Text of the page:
In 2022, the UN verified 27,180 instances of grave violations targeting children – use in conflict, killing and maiming, rape and sexual violence, abduction, attacks on schools, and denial of humanitarian assistance, said Virgina Gamba, Special Representative of the Secretary General for Children and Armed Conflict.
Among these violations, over 2,300 children suffered from multiple abuses, and the total number included 2,880 violations that had occurred before 2021 but were only verified last year.
Displaced at greater risk
Briefing countries at the General Assembly’s Third Committee, Ms. Gamba underscored the increased vulnerabilities of displaced children.
Displacement often leads to violations and abuses against children, such as recruitment, abductions, sexual violence, and trafficking.
Additionally, the displacement of children disrupts their access to health and education while denying them humanitarian assistance.
Climate-related factors, such as environmental disasters and the presence of landmines and unexploded ordnance, further exacerbate these dangers.
All under 18 ‘children’
Special Representative Gamba called upon nations to recognize all individuals under the age of 18 as children and to provide them with special protection, as outlined in the Convention on the Rights of the Child.
She highlighted the specific vulnerabilities faced by those aged between 13 and 18.
“Often treated as adults or subjected to counter-terrorism measures at the risk of having their own rights as children curtailed,” she said.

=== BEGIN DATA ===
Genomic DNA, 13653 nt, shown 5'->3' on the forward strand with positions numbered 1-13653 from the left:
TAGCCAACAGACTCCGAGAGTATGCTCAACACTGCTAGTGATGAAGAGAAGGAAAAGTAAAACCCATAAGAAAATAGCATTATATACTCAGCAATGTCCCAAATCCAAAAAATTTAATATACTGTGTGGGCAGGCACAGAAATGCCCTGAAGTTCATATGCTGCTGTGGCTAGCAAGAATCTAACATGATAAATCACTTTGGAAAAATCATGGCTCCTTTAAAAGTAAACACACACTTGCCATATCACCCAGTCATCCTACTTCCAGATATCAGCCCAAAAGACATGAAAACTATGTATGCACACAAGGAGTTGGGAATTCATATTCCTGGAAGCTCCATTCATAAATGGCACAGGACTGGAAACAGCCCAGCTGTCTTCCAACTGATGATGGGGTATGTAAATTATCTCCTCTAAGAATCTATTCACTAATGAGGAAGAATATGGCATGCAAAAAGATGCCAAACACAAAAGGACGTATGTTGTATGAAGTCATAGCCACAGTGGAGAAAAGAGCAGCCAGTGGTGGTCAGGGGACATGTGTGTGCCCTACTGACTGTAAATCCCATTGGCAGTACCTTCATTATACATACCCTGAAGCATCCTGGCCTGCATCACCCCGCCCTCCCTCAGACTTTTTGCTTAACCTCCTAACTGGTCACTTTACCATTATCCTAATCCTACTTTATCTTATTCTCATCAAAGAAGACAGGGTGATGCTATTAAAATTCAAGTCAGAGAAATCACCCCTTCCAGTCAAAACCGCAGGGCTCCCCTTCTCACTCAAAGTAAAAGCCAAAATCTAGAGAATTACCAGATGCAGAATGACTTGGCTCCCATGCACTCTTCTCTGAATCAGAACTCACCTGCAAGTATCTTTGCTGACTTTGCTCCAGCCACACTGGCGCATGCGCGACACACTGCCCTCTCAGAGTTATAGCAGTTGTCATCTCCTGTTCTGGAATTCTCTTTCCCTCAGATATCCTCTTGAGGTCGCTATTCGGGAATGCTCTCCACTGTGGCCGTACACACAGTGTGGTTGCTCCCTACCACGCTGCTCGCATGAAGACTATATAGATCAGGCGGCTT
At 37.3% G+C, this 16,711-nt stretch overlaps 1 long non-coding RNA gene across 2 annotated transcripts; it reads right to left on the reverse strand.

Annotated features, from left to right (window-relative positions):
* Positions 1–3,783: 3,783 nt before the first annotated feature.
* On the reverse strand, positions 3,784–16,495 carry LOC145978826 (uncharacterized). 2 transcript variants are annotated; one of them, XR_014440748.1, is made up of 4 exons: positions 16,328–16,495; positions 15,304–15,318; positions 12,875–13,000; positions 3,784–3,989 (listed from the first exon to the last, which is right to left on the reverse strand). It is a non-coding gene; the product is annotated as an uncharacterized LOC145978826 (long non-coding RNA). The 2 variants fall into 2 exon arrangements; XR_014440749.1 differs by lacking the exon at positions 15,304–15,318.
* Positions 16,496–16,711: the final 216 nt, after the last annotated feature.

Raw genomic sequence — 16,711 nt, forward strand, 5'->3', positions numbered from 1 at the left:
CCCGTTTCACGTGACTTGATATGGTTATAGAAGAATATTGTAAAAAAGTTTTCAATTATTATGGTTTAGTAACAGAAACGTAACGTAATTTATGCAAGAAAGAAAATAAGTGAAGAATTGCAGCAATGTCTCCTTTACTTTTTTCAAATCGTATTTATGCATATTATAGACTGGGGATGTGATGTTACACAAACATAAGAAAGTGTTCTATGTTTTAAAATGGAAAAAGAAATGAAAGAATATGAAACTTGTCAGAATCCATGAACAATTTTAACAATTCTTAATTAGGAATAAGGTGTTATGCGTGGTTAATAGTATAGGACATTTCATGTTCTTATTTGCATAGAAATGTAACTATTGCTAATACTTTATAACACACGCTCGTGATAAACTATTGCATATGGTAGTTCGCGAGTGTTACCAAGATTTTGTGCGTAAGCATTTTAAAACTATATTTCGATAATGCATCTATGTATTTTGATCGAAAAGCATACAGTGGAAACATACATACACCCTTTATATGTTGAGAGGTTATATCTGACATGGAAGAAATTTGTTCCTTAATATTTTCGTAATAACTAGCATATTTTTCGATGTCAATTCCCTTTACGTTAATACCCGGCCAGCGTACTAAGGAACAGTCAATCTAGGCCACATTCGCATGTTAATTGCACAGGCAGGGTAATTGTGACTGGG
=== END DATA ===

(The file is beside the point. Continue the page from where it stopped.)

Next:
Ms. Gamba also urged greater efforts to collect accurate data and close information gaps to ensure the protection and assistance of all children, including those with disabilities.
The clock is ticking
Najat Maalla M’Jid, Special Representative of the Secretary-General on Violence Against Children, also addressed the Committee, emphasizing that children bear a higher price not only during conflicts and humanitarian crises but also amid political instability and economic hardships.
She expressed concern that progress toward ending violence against children by 2030 is slipping away, and called for urgent and effective measures to reverse this trend.
On her part, she has been actively working to advance child protection from violence through advocacy, advisory, and bridge-building roles with countries and communities.
“My engagement with Member States has highlighted the transformative impact and high return on investing in cross sectoral child protection and violence prevention services that are accessible to all children, irrespective of their status,” Ms. M’Jid stressed.
Rethinking travel and tourism
Her report to the General Assembly focused on protecting children in the context of travel and tourism.
While crucial for global communities and development, this sector also presents child protection challenges.
She emphasized the need for the revival of the sector post-COVID-19 to prioritize sustainability in environmental, economic, and social aspects, as well as freedom from child violence.
Ms. M’Jid called on societies to adopt a zero-tolerance stance against the exploitation of children in various roles within the travel and tourism industry.
“Children may be in the open, selling souvenirs on the street or beach, carrying luggage or waiting tables. They may work behind the scenes, washing dishes or cleaning guests’ rooms. Or they may be completely hidden from sight in massage parlours, brothels or even their own homes, where they endure sexual exploitation.”
The sector has an “unprecedented opportunity” to embed child protection throughout its value chains and destinations as it rebuilds after the pandemic, she stressed, emphasizing that this opportunity must not be missed.